After serving the Army in the Vietnam War in 1968–69, Bill Pike returned to his home near Greenfield to get on with a normal life.
Partly because of exposure to Agent Orange, but also for other maladies, he’s needed the type of medical services offered by the Department of Veterans Affairs, so he’s been a regular visitor to the Chillicothe VA Medical Center for treatment, physical therapy, and regular checkups through the years.
“I really enjoy going there,” Pike says. “We’re always with the other veterans. It’s really about being with your peers.”
The Chillicothe VA Medical Center has been a place of healing for veterans for almost a century. In 2016, the Ross County Veterans Council built a gazebo and later added a healing garden designed to connect the facility with the beautiful surrounding nature of southern Ohio.
“I mostly use it for walking and relaxing. It’s really something to see. It sits on a hill and overlooks the golf course. The layout is just beautiful,” says Pike. “It’s really used as a getaway, a calming place to get away from the world. It’s so quiet with a great view. It really puts you in a great frame of mind.”
Research sponsored by the VA and others has found that gardens are therapeutic through the fragrance, beauty, colors, and sounds of nature, as well as the opportunity for exercise. Nature is an important part of the healing process.
“The garden is designed for veterans suffering from PTSD,” says Michelle Schatzman, project manager. “It’s a place where they can meditate and clear their minds.”
The garden is also home to events like the Veterans in Transitions Family Fun Day, an event for veterans and their families to gather for music, games, food, and prizes. It hosted the Ross County National Guard deployment, where families spent time together before the unit deployed.
The gazebo and healing garden were made possible in part by $10,000 in grants from the South Central Power Company Foundation. The foundation is funded through Lancaster-based South Central Power Company’s Operation Round Up — where consumer-members voluntarily round their electric bills up to the next dollar to make a donation to the foundation. Money donated through the program supports schools, civic groups, charitable organizations, food pantries, fire departments, and more in communities throughout the co-op’s service territory.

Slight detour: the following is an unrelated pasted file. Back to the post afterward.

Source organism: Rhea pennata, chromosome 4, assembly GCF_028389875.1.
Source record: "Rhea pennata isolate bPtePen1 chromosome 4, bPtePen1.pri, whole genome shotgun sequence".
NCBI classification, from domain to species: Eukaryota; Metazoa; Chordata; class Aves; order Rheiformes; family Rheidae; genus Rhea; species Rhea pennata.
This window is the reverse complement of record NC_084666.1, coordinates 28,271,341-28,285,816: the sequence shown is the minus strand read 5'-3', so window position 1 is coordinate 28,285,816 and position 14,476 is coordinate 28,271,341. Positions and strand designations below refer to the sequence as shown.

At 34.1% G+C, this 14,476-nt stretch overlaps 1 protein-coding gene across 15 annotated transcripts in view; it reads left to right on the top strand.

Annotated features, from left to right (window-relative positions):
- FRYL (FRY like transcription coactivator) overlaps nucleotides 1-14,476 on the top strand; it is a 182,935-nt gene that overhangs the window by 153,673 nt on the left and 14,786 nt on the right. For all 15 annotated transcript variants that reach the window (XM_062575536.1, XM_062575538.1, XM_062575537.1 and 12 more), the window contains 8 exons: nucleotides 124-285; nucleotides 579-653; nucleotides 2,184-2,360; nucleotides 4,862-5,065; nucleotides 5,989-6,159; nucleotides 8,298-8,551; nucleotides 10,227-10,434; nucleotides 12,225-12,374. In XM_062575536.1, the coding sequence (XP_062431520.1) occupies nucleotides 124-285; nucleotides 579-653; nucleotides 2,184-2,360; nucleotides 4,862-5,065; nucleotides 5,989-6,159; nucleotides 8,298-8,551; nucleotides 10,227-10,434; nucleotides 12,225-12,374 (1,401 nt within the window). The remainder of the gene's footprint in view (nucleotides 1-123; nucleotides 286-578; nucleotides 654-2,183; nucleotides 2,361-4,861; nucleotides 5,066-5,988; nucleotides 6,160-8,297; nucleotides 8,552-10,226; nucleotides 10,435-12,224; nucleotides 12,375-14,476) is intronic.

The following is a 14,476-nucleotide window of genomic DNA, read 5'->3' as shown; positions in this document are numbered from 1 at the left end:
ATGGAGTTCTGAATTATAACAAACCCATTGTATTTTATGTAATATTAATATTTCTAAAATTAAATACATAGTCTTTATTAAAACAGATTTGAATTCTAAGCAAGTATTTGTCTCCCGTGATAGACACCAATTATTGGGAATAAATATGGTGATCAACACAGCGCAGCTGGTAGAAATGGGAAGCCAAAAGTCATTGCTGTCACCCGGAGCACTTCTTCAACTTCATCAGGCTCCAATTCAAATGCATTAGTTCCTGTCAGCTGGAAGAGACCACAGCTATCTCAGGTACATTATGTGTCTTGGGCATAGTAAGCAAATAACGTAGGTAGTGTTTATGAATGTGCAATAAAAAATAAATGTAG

The program is inspired by the seventh cooperative principle, Concern for Community, which all electric cooperatives honor. Most co-ops around the state have similar programs and stories that give testament to co-ops’ devotion to that principle.
The Rothhaar Family
Eastin Rothhaar, a sixth grader at Wynford Local Schools, received a life-changing gift, thanks to Attica-based North Central Electric Cooperative’s People Fund.
Maple, a female golden retriever-Labrador mix, now serves as a service dog for Eastin, who is on the autism spectrum. The family needed to raise $15,000 to cover the cost of Maple from 4 Paws for Ability. North Central Electric Cooperative’s People Fund donated $3,000 to the worthy cause.
Maple is trained to assist Eastin by providing calming and comforting interactions on the handler’s command. Maple can recognize a wide range of Eastin’s emotions, approach him, and cuddle or provide kisses for comfort.
“This co-op isn’t just about providing electricity — it’s about people caring about other people,” says Sarah Rothhaar, Eastin’s mom. “When you round up on your bill, positive outcomes happen, just like with Eastin and Maple.”
Kenton Little League
Kenton Little League’s motto is “No kid gets turned away,” so the league raises funds to cover the registration fees for children from families in need. Kenton Little League works to provide children and families a safe, healthy, and fun place to spend time together.
The Community Fund, another member-funded charitable program — this one at Kenton-based Mid-Ohio Energy Cooperative — awarded $1,000 to sponsor youth baseball players.
The donation will help cover registration fees, uniforms, umpires, field maintenance, equipment, and more. With their registration fees covered, families won’t have to worry about getting turned away because of finances.
The Highland County North Joint Fire and Ambulance District
The South Central Power Company Foundation also provided funds to the Highland County North Joint Fire and Ambulance District (HCNJFAD). The district used the money to purchase a new power unit and high-tensile steel cutters, spreaders, and hoses, which enable the HCNJFAD to perform extractions on newer-model automobiles that are made with stronger materials.
The district’s first responders put the new equipment to use just four days after it arrived, when they were called to assist at the scene of a motor vehicle accident — a rollover with heavy damage and entrapment.
With the new apparatus, the team extracted the victim in only 12 minutes. The person survived after being flown by medical transport to a trauma facility.
“Thanks to the generosity of South Central Power members, our capabilities will no longer be hampered by old, obsolete equipment when seconds matter,” says Assistant Chief Erica D. Hurless-Miller, Highland County EMS coordinator.